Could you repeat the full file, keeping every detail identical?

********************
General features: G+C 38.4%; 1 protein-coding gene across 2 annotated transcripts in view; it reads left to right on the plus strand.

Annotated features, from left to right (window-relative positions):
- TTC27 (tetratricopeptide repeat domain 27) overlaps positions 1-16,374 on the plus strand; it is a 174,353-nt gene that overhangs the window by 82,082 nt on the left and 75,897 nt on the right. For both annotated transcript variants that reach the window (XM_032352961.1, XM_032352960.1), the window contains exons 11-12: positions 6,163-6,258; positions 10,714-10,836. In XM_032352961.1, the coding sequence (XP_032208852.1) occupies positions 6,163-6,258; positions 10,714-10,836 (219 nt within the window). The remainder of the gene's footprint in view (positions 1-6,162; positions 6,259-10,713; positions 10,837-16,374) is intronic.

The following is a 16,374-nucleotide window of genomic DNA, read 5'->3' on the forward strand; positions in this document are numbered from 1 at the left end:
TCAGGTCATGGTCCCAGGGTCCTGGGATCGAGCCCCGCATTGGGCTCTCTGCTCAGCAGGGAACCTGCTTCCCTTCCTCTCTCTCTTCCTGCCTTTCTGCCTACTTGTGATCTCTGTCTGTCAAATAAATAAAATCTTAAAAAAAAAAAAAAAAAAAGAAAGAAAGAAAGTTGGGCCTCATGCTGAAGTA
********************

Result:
General features: G+C 38.4%; 1 protein-coding gene across 2 annotated transcripts in view; it reads left to right on the plus strand.

Annotated features, from left to right (window-relative positions):
- TTC27 (tetratricopeptide repeat domain 27) overlaps positions 1-16,374 on the plus strand; it is a 174,353-nt gene that overhangs the window by 82,082 nt on the left and 75,897 nt on the right. For both annotated transcript variants that reach the window (XM_032352961.1, XM_032352960.1), the window contains exons 11-12: positions 6,163-6,258; positions 10,714-10,836. In XM_032352961.1, the coding sequence (XP_032208852.1) occupies positions 6,163-6,258; positions 10,714-10,836 (219 nt within the window). The remainder of the gene's footprint in view (positions 1-6,162; positions 6,259-10,713; positions 10,837-16,374) is intronic.

The following is a 16,374-nucleotide window of genomic DNA, read 5'->3' on the forward strand; positions in this document are numbered from 1 at the left end:
TCAGGTCATGGTCCCAGGGTCCTGGGATCGAGCCCCGCATTGGGCTCTCTGCTCAGCAGGGAACCTGCTTCCCTTCCTCTCTCTCTTCCTGCCTTTCTGCCTACTTGTGATCTCTGTCTGTCAAATAAATAAAATCTTAAAAAAAAAAAAAAAAAAAGAAAGAAAGAAAGTTGGGCCTCATGCTGAAGTA